Several proteins are required to build the cilium. Since cilia do not contain ribosomes, and therefore lack the protein synthesis machinery, proteins required for the elongation of cilia have to be imported from the cytoplasm (Rosenbaum and Child 1967; Long and Huang 2020). For the continuous assembly of cilia, these proteins must be transported to their site of assembly. This transport can either happen by diffusion or by a special translocation system called the intraflagellar transport (IFT), the pathways that contribute towards their formation being highly conserved across ciliated organisms (Kozminski et al. 1993; Rosenbaum and Witman 2002; Lechtreck 2015). Interestingly, soluble proteins smaller than 50 kDa and certain transmembrane proteins can freely diffuse into cilia (Kee et al. 2012; Breslow et al. 2013; Lin et al. 2013). Several studies have demonstrated the presence of a gate that serves as a barrier with a lower limit of the Stokes radius (~4.5 nm) for free diffusion into the cilia (Lin et al. 2013). For proteins with higher molecular weights such as outer dynein arms (~2 MDa), the TZ acts as a molecular barrier, therefore making IFT an important part of cilium assembly. It has been reported that for ciliary transmembrane-associated proteins, a targeting sequence known as ciliary localization signal (CLS) is required for the transport of these proteins into cilia (Berbari et al. 2008). However, in contrast to the nuclear localization signal (NLS), no unique consensus sequence is found for the transport of ciliary proteins, suggesting that other pathways are involved in the transport of these proteins. A rare exception was found in Plasmodium falciparum where there is no requirement of IFT for ciliogenesis as the axoneme assembles in the cytoplasm and directly transports proteins from cytoplasm to the tip of the growing cilium (Sinden et al. 1976; Briggs et al. 2004; Absalon et al. 2008). Another exception was found in Drosophila sperm flagella where necessary proteins for the formation of cilia are independent of the IFT (Han et al. 2003; Hao and Scholey 2009). First observed in the green alga C. reinhardtii, IFT provides the bidirectional movement of multimolecular protein complexes formed by strings of many IFT particles encompassing molecular motor proteins (Kozminski et al. 1993; Hao and Scholey 2009; Thomas et al. 2010). To be precise, its IFT system consists of 22 IFT protein particles and IFT motors (kinesin-2 for anterograde and dynein for retrograde movements) that come together to make the multisubunit long filamentous chains/strings called IFT trains for the transport of cargo to and fro from the axonemal tip. Particles that constitute the IFT are essential for flagellar assembly and maintenance. Jordan and Pigino (2019) used of in situ cryo-electron tomography (cryo-ET) and subtomogram averaging to investigate the structure and mechanism of the IFT depicting the movement of IFT trains along the microtubule doublets while transporting ciliary building blocks between the cell body and the ciliary tip. A comparison of the spatial arrangement of the various IFT components revealed that trains are assembled in a sequential manner (Hoek et al. 2022). The trains or strings that were complete were adjacent to the TZ at one end. The other end extended into the cytosol, and as it extends into the cytosol, the densities of dynein-1b and IFT-A keep reducing in a sequential order. This suggests that the IFT-B backbone is built first, followed by IFT-A and dynein-2 recruitment. Using cryo-ET and expansion microscopy techniques, the relatively small and flexible kinesin-2 was identified as the final component that is loaded onto the IFT trains close to the TZ (Hoek et al. 2022). These studies also indicated drastic differences between assembling and mature IFT trains. Assembling IFT trains were found to be more flexible than their mature axonemal counterparts and contained an extra density on IFT-B near the kinesin-2 binding site of unknown identity (Hoek et al. 2022). The importance of this process is evident wherein mutations in the motors DHC1B (a member of dynein superfamily) and kinesin-II cause defective or no flagella assembly, respectively (Silflow and Lefebvre 2001). The IFT protein subunits are formed in the cell body and then recruited by the basal body, where they start the construction of the IFT particles (Wingfield et al. 2017).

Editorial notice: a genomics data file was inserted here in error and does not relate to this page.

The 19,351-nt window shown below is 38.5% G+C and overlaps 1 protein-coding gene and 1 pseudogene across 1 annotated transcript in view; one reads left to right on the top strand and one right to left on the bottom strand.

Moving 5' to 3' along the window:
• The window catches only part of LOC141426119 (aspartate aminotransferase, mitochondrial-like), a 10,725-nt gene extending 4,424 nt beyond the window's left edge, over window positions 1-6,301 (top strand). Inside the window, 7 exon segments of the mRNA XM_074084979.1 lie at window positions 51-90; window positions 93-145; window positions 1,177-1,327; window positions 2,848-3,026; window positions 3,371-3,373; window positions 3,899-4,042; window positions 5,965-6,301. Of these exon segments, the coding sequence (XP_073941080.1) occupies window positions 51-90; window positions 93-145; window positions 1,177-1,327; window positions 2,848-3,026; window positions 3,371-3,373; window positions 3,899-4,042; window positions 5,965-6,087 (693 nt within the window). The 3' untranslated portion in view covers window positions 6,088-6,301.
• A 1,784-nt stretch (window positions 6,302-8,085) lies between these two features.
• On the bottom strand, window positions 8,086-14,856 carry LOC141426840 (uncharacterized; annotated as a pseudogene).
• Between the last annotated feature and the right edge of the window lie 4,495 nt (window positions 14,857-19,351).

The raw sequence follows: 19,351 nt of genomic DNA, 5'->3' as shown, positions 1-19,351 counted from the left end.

Further, the BBSome, a complex composed of eight proteins, works as an adapter in association with the IFT trains, thereby providing stabilization and maintenance. Mutation in these proteins causes Bardet-Biedl syndrome, a multi-organ disease specified by the defects in the sensory function of cilia (Wei et al. 2012; Williams et al. 2014). The axonemal assembly is normal in these mutants and so suggests the main role for the BBSome in ciliary signalling mechanisms (Lechtreck et al. 2009; Weihbrecht et al. 2017). Certain ciliary signalling proteins including G protein-coupled receptors (GPCRs), protein kinases, and ion channels have been found to transmit signals from the extracellular environment to the cell body. The BBS3 protein is thought to have a role in the interaction of ciliary signalling cargoes like phospholipase D (PLD). It has been shown that the BBSome relies on the BBS3 protein to enter the basal body via direct interaction with the BBS1 subunit of the BBSome in mammalian cells (Jin et al. 2010; Zhang et al. 2012; Mourão et al. 2014). However, in C. reinhardtii, GTPases ARL6/BBS3 recruit BBsomes from the cell body to the basal body through IFT22/RABL5 (Xue et al. 2020; Liu et al. 2021). Further, the BBSome splits from BBS3 and loads on to the anterograde IFT train and enters the cilium (Xue et al. 2020). The GTP-bound BBS3 then binds to the cell membrane, allowing it to laterally diffuse into the cilium (Liu and Lechtreck 2018). Through BBSome/IFT train remodelling, the BBSome is liberated from anterograde IFT trains at the ciliary tip. BBS3 binds to GTP and attracts the BBSome to the ciliary membrane, where it interacts with PLD. PLD-laden BBSomes are subsequently loaded onto retrograde IFT trains for ciliary escape by connecting with IFT-B1 (Liu and Lechtreck 2018; Liu et al. 2021; Xue et al. 2020). The entire protein transportation by the IFT/BBSome complex is divided into (i) IFT binding to cargo, (ii) anterograde movement, and (iii) retrograde movement (sections 3.5.1 to 3.5.3) (table 2).